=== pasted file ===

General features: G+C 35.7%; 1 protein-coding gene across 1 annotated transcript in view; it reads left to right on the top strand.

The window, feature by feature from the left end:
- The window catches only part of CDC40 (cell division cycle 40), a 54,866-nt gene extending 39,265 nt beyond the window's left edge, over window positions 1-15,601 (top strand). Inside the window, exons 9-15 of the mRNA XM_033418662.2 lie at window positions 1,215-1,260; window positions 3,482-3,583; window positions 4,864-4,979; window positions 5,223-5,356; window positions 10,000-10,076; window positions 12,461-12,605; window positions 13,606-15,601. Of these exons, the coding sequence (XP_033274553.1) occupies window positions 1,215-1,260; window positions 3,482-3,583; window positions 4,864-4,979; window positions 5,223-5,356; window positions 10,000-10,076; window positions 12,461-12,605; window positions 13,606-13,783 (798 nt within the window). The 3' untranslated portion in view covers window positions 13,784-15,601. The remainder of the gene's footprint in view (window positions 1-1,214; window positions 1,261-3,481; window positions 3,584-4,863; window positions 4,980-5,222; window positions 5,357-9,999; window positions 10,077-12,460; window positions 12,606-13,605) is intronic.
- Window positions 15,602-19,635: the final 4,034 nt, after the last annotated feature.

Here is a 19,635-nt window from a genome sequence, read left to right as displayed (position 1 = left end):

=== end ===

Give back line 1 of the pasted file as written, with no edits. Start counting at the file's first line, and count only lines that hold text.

General features: G+C 35.7%; 1 protein-coding gene across 1 annotated transcript in view; it reads left to right on the top strand.